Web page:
Inflammatory Bowel Disease

Inflammatory bowel disease is the umbrella term for the two main diseases that cause inflammation of the GI tract: ulcerative colitis and Crohn’s disease. They both involve inflammation of the walls of the GI tract and are associated with periods of remission and exacerbation.

 

Crohn’s versus Ulcerative Colitis

Crohn’s and ulcerative colitis have features that are distinct from each other. These features are often tested in exams.

Crohn’s (crows NESTS)

  • N – No blood or mucus (these are less common in Crohns.)
  • E – Entire GI tract
  • S – Skip lesions” on endoscopy
  • T – Terminal ileum most affected and Transmural (full thickness) inflammation
  • S – Smoking is a risk factor (don’t set the nest on fire)

Crohn’s is also associated with weight loss, strictures and fistulas.

Ulcerative Colitis (remember U – C – CLOSEUP)

  • CContinuous inflammation
  • LLimited to colon and rectum
  • OOnly superficial mucosa affected
  • SSmoking is protective
  • EExcrete blood and mucus
  • UUse aminosalicylates
  • PPrimary sclerosing cholangitis

 

Presentation

Suspect inflammatory bowel disease in children and teenagers presenting with perfuse diarrhoea, abdominal pain, bleeding, weight loss or anaemia. They may be systemically unwell during flares, with fevers, malaise and dehydration.

 

Extra-Intestinal Manifestations

Patients with inflammatory bowel disease can develop signs outside the gastrointestinal system that examiners like to test. It is worth remembering these extra-intestinal manifestations:

  • Finger clubbing
  • Erythema nodosum
  • Pyoderma gangrenosum
  • Episcleritis and iritis
  • Inflammatory arthritis
  • Primary sclerosing cholangitis (ulcerative colitis)

 

Testing

Blood tests for anaemia, infection, thyroid, kidney and liver function. A raised CRP indicates active inflammation.

Faecal calprotectin is released by the intestines when inflamed. It is a useful screening test and is more than 90% sensitive and specific for IBD in adults.

Endoscopy (OGD and colonoscopy) with biopsy is the gold standard investigation for diagnosis of IBD.

Imaging with ultrasound, CT and MRI can be used to look for complications such as fistulas, abscesses and strictures.

 

General Management

Any child presenting with symptoms suggestive of inflammatory bowel disease should be referred to secondary care for specialist assessment and management. They will be closely followed up by the multi-disciplinary team. This team includes paediatricians, specialist nurses, pharmacists, dieticians and surgeons if necessary.

It is essential to monitor the growth and pubertal development in children with inflammatory bowel disease, particularly when they are having exacerbations or being treated with steroids.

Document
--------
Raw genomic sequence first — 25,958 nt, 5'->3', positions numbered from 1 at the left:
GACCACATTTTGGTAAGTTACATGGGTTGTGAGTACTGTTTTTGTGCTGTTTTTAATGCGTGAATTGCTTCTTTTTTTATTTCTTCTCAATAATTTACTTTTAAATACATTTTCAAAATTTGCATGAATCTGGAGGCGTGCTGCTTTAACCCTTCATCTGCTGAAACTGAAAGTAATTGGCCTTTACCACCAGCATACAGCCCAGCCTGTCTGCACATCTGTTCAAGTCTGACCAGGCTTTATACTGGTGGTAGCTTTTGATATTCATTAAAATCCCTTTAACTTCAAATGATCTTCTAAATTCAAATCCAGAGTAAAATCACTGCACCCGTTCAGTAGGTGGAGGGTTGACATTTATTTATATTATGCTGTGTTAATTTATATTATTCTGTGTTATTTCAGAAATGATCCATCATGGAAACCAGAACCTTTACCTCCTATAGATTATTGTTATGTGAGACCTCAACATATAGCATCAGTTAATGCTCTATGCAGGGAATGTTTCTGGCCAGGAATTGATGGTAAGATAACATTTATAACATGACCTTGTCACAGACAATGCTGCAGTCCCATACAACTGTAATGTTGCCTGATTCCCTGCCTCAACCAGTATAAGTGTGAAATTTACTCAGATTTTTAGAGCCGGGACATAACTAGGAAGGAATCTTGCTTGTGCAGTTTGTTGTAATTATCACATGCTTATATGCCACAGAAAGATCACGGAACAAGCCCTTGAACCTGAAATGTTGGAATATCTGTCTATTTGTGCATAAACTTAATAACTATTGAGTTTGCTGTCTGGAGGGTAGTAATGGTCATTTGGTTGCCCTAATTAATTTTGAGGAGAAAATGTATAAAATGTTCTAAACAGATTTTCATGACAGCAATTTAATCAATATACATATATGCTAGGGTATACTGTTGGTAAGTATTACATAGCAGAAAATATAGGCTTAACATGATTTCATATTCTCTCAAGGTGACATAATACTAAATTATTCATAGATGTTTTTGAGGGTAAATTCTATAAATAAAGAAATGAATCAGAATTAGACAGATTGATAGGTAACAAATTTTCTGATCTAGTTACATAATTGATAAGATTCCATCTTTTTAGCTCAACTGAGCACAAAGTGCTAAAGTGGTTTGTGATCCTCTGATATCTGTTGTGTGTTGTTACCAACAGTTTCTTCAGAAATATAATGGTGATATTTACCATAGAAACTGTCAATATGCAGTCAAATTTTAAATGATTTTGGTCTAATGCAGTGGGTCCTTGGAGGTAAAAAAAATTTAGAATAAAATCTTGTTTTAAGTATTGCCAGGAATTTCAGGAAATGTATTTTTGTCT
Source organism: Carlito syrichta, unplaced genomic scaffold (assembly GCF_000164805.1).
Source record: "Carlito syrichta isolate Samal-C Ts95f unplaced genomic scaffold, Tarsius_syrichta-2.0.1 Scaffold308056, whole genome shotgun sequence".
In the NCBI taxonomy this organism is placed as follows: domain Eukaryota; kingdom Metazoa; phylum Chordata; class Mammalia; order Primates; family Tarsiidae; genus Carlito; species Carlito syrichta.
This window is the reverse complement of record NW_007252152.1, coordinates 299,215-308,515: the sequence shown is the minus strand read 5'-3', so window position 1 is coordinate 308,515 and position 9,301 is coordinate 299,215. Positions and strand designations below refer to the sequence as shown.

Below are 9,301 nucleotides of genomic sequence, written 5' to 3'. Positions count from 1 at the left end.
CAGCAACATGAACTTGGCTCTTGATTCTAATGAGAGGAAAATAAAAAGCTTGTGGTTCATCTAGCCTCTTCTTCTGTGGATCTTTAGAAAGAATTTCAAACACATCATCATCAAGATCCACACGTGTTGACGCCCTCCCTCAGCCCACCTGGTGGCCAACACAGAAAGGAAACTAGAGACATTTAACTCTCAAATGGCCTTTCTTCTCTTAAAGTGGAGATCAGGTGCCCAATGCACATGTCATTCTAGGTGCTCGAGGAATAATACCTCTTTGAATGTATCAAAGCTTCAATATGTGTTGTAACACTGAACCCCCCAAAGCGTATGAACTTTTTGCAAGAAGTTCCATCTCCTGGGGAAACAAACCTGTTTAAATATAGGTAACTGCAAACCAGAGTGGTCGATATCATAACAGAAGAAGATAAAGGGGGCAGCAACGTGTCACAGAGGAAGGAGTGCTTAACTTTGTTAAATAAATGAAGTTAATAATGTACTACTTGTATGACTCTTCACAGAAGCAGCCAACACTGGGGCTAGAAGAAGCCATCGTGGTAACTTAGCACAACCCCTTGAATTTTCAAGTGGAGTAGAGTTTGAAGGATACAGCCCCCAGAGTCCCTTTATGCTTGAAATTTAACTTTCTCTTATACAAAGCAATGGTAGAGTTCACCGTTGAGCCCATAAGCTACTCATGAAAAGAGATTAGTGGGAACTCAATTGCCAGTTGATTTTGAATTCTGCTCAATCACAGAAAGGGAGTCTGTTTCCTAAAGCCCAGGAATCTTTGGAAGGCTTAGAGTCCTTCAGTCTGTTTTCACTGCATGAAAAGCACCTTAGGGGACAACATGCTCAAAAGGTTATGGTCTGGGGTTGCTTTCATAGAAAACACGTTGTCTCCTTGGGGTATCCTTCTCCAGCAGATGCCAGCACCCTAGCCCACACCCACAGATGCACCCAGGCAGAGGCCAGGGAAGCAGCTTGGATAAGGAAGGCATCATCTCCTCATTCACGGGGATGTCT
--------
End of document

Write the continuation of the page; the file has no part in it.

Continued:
Management involves a combination of inducing remission during flares and maintaining remission when well. It is essential to monitor and supporting growth and development, and patients are likely to need input from a dietician.

 

Management of Crohn’s

This section is based on NICE guidelines last updated May 2019. Please see the full guidelines and talk to seniors before treating patients.

 

Inducing Remission

First line are steroids (e.g. oral prednisolone or IV hydrocortisone).

If steroids alone don’t work, consider adding immunosuppressant medication under specialist guidance:

  • Azathioprine
  • Mercaptopurine
  • Methotrexate
  • Infliximab
  • Adalimumab

 

Maintaining Remission

Treatment is tailored to individual patients based on risks, side effects, nature of the disease and patient preference. It is reasonable not to take any medications whilst well.

First line:

  • Azathioprine
  • Mercaptopurine

Alternatives:

  • Methotrexate
  • Infliximab
  • Adalimumab

 

Surgery

When the disease only affects the distal ileum it is possible to surgically resect this area to prevent further flares. Crohn’s typically involves the entire GI tract. Surgery can also be used to treat strictures and fistulas secondary to Crohn’s disease.

 

Management of Ulcerative Colitis

This section is based on NICE guidelines last updated May 2019. Please see the full guidelines and talk to seniors before treating patients.

 

Inducing Remission

Mild to moderate disease

  • First line: aminosalicylate (e.g. mesalazine oral or rectal)
  • Second line: corticosteroids (e.g. prednisolone)

Severe disease

  • First line: IV corticosteroids (e.g. hydrocortisone)
  • Second line: IV ciclosporin

 

Maintaining Remission

  • Aminosalicylate (e.g. mesalazine oral or rectal)
  • Azathioprine
  • Mercaptopurine

 

Surgery

Ulcerative colitis usually only affects the colon and rectum. Therefore, removing the colon and rectum (panproctocolectomy) will remove the disease. The patient is then left with either a permanent ileostomy or something called an ileo-anal anastomosis (J-pouch). This is where the ileum is folded back on itself and fashioned into a larger pouch that functions like a rectum. This “J-pouch” is then attached to the anus and collects stools prior to the person passing a motion.

 

Last updated August 2019
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